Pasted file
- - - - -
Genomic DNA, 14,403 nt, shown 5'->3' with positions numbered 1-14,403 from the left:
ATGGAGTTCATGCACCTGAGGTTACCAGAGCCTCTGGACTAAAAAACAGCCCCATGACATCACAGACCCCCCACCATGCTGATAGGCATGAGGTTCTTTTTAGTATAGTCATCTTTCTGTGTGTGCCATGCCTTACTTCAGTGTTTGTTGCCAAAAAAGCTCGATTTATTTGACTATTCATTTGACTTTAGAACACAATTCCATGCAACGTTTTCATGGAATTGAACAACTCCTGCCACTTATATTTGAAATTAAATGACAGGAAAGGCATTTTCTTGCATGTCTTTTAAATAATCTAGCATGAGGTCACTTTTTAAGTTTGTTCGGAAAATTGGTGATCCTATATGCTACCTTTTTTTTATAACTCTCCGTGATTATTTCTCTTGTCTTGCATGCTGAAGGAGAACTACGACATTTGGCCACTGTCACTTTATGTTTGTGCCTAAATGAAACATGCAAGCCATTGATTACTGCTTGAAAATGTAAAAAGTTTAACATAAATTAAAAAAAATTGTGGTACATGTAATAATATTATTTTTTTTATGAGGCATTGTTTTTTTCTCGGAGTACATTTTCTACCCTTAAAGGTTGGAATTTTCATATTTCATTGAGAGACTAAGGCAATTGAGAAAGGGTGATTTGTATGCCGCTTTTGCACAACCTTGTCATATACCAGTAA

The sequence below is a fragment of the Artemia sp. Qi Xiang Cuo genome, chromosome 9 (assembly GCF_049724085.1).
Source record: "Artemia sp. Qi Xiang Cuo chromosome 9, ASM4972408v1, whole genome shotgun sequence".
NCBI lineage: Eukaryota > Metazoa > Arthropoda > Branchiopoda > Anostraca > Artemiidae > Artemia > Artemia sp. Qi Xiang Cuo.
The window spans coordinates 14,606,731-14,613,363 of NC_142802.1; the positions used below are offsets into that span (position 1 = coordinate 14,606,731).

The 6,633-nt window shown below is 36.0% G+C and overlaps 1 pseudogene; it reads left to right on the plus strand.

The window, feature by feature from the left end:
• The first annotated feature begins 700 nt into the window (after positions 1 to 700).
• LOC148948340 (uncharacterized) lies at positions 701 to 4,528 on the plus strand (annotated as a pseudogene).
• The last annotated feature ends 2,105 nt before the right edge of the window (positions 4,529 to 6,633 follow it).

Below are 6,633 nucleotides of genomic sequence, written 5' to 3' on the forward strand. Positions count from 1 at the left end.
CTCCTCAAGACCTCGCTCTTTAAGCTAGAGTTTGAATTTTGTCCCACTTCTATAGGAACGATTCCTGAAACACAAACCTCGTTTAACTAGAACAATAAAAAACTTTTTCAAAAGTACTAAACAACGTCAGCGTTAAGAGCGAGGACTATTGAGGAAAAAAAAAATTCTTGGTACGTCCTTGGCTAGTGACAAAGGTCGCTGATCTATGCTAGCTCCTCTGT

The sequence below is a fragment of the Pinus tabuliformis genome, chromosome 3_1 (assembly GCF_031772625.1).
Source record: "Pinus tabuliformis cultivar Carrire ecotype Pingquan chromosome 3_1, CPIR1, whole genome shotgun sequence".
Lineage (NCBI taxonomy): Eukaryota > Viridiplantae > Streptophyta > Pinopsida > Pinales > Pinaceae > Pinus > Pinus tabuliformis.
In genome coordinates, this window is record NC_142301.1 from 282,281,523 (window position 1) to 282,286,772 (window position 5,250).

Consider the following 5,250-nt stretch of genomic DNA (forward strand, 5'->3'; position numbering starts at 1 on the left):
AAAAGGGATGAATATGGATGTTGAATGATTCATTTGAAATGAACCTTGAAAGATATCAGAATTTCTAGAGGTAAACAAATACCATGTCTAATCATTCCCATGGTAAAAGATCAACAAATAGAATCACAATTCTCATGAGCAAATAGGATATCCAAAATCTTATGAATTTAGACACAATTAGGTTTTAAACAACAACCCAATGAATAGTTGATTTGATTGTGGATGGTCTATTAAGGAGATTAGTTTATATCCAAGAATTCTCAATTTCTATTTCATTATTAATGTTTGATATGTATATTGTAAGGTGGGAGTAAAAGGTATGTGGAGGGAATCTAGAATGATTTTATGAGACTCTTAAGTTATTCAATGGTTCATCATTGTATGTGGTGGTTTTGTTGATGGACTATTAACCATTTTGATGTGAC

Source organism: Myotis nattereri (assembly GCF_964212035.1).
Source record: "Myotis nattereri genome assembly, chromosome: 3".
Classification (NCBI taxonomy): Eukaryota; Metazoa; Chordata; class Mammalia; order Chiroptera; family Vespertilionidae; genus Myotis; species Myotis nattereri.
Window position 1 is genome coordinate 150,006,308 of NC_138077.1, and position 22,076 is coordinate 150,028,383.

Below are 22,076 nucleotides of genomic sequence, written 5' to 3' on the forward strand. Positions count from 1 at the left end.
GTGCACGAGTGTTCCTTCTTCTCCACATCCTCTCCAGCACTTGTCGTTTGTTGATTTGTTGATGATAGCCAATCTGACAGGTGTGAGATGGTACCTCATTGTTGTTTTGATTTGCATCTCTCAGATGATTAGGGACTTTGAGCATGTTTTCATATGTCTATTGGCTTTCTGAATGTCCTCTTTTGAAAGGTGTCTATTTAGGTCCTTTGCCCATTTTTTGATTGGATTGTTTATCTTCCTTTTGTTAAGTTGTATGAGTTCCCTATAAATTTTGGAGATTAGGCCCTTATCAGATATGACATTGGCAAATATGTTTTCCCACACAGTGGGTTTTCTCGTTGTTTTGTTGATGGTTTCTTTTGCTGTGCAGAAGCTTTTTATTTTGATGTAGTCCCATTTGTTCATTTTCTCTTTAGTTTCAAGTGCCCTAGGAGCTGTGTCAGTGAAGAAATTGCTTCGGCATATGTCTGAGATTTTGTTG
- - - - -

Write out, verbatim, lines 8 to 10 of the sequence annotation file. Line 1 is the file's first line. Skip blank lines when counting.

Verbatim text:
The window, feature by feature from the left end:
• The first annotated feature begins 700 nt into the window (after positions 1 to 700).
• LOC148948340 (uncharacterized) lies at positions 701 to 4,528 on the plus strand (annotated as a pseudogene).